I’m sitting there, hands fiddling with the key, when I start to feel like God is Right There with his voice speaking quietly to my heart:
This is your key.
While I admire God’s ability to try to make a joke, I don’t feel like dealing with two angry kids, so I take the boys out, put them both to sleep, praying and hoping no one will steal the car from the driveway with the key in the ignition. When I return to the car, I put my hand on the gear and then I hits me.
The car was still in Drive.
I push it into Park, turn the key, it slides out effortlessly.
I hear the voice again:
Park. Rest. Rest is the key.
It’s no secret that I’m exhausted. All the time. All. The. Time. Whenever someone asks me how I am, my response is usually along the lines of, I’m well, you know, I’m tired, but I’m well. Most people look at the baby and toddler I tow around with me, smile and nod and then change the subject. It’s the rule, right? Small kids means fatigue.
My children are an easy target when I’m looking for whom to blame. The truth though? That’s a bit more complicated. Yes, I would have more energy if I slept without being woken up at night, and if I wasn’t breastfeeding, I would feel more well in general. But there are lots of little ways I give my rest away every single day.
I wear myself out by my time spent online because when I scroll through Facebook I’m observing, watching, digesting other people’s lives, and no matter how hard I try I find myself comparing, judging and regularly feeling jealous because who wouldn’t want to be flying off to (insert tropical island here) without small kids? It doesn’t even need to be so exotic, the sight of you eating a full meal in a restaurant without being interrupted by little hands and voices, that’s enough to make me feel like my life is lacking something.
And those thoughts about lack, those feelings that my life isn’t enough?
Exhausting. And far more wearying than a night of uninterrupted sleep.
I read a lot, mostly online, articles, blog posts, new ideas, new research. The vast majority of what I read is good, it’s edifying, technically encouraging and usually full of lovely ideas. But even this good reading lays a weight on my heart. Let’s say I read five blog posts in one sitting, which probably takes 30 minutes, and let’s presume that every single one of them were excellent, edifying and encouraging in content. It still leaves me with a head full of new ideas, opinions and ways-in-which-I-should-be-doing things, and if I did this every day for one week, that’s 35 competing ideas, and even if they aren’t competing, those are 35 different ways in which I could be doing, living, being differently. Even those articles about grace and resting in grace and being enough and I am enough leave me exhausted.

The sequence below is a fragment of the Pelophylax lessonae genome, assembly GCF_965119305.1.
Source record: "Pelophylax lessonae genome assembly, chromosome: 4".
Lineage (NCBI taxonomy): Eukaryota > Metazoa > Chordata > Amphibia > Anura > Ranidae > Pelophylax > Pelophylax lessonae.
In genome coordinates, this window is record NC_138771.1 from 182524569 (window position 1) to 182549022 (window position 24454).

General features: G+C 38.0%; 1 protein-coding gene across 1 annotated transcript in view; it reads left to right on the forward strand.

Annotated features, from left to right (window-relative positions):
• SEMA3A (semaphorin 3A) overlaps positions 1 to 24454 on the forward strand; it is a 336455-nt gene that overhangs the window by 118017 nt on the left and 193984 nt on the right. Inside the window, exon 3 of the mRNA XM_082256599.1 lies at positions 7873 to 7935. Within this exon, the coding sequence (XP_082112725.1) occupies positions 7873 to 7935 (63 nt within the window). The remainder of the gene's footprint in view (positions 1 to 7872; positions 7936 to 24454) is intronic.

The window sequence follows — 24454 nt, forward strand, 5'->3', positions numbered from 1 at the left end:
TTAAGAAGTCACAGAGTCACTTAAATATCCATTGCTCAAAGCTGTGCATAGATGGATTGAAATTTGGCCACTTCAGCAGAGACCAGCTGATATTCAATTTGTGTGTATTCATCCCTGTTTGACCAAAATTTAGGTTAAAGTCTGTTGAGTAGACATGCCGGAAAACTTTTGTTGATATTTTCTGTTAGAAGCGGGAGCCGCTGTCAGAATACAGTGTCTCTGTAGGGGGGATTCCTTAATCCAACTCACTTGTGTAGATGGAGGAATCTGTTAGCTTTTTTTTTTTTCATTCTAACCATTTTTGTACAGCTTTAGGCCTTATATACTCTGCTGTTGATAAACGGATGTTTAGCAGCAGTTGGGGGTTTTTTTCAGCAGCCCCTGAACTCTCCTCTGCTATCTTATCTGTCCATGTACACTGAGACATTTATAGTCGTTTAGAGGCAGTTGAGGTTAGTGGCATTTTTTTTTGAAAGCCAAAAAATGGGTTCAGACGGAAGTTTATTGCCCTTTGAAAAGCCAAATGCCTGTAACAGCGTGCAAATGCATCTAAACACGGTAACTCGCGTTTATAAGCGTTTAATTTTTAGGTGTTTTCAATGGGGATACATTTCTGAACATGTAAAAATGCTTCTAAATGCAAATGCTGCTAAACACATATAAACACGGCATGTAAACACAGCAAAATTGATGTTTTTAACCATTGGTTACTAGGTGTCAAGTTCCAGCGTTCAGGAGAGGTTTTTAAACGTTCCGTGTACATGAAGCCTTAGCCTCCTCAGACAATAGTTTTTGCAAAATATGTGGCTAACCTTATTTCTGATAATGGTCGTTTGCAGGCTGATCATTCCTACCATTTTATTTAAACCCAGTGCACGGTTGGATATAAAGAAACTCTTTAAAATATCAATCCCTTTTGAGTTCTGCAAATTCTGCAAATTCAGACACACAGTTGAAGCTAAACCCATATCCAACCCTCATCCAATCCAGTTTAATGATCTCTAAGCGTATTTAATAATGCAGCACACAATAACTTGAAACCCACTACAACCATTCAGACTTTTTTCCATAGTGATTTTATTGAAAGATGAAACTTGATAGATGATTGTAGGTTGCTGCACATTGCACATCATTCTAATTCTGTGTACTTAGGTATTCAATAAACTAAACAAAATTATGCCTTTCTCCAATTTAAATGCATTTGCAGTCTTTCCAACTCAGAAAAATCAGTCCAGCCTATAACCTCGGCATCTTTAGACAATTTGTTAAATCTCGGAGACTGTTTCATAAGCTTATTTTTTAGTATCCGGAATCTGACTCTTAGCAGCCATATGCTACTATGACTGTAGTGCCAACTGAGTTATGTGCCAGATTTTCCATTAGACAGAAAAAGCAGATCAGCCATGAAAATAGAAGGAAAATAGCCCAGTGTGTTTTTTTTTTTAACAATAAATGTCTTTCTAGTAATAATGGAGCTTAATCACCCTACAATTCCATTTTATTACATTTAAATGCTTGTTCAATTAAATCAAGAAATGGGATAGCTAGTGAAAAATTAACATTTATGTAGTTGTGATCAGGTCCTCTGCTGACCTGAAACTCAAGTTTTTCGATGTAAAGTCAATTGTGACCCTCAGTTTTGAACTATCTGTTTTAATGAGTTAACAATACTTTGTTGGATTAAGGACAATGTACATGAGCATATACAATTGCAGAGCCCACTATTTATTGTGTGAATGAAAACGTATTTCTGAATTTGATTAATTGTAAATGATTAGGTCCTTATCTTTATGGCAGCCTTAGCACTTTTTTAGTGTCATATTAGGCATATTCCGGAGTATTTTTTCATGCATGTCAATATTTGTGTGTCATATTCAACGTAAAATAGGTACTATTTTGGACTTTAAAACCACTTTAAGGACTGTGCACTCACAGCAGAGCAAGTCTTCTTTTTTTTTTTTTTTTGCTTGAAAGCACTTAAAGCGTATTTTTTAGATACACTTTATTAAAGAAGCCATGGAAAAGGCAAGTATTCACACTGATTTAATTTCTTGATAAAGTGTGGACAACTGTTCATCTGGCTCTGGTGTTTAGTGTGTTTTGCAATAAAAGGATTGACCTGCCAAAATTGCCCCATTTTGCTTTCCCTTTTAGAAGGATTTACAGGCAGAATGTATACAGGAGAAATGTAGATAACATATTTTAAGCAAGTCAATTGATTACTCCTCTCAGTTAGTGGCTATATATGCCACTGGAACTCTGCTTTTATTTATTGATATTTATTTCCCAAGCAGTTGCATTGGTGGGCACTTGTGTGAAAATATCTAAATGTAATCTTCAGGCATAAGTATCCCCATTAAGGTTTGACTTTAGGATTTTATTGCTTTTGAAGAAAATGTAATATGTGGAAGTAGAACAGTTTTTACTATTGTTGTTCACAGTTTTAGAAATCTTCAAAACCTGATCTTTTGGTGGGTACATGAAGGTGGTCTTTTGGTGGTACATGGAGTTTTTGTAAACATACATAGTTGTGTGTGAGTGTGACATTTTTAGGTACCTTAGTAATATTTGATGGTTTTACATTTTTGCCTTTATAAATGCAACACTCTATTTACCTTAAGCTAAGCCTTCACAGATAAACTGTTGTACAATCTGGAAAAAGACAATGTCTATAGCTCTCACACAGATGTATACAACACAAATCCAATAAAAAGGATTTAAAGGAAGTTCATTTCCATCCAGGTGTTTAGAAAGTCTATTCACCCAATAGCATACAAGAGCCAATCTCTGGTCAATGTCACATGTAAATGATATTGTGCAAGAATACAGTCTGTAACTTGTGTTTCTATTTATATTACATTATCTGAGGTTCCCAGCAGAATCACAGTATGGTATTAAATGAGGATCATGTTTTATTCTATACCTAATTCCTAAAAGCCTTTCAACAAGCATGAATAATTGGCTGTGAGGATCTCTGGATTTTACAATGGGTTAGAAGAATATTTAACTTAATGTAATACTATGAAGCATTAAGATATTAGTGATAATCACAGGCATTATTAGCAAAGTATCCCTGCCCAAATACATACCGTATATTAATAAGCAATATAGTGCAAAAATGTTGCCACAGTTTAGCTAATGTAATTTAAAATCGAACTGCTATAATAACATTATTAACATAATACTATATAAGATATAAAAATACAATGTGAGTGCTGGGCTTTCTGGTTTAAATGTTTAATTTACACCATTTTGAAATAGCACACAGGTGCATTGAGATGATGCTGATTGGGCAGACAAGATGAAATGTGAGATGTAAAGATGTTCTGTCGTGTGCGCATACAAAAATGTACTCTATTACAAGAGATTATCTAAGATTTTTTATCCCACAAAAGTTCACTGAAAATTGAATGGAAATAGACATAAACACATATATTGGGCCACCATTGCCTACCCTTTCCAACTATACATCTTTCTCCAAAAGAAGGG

Months ago Katie, a blog friend, wrote about her Sunday dilemma. She was figuring out how to rest on a Sunday, how to set it apart from the rest of the week. It’s been on my mind ever since, and as 2013 drew closer and closer toward its end, I could feel the way my body, my soul and my spirit were longing for rest.
So as of 2014, one of our family resolutions is to set apart our Sundays, and from the start to the end, we spend the day resting. We try to prepare for it by doing as much as we can on Saturday evening, I make a large pot of soup on Sunday that we eat for lunch and dinner (simple recipe to come tomorrow). The laptop stays closed for me, no email, no blogging, no social media, no reading online. We play with the kids, sometimes we sing, we might spend time outside, but the main ingredient of the day is this – there is nothing we have to do.
When both boys are down for their nap, I sit on our couch, light a few candles, pull out my journals, a book, my Bible, and I read and journal as much as I can. My pen scratches across the paper freely, I don’t think much about what I write, I lay down burdens and connections in my mind, in many ways I turn it off so that I can turn on my heart and soul.
This time is my fuel for the week. The more I empty myself of the burdens, worries, cares and concerns of the six days that preceded it, I fill up. With truth. With grace. With beauty. I refocus and recharge and remind myself of what matters: God, dreams, Word, my family, the world I inhabit in Stockholm, the simple. I leave each Sunday with more to give those I love in my life and more to give myself in the ups and downs of each week.
It turns out I needed to be in Park mode in more ways than one. Rest is quickly becoming my most prized possession in 2014, the key that opens the door to peace, joy and love.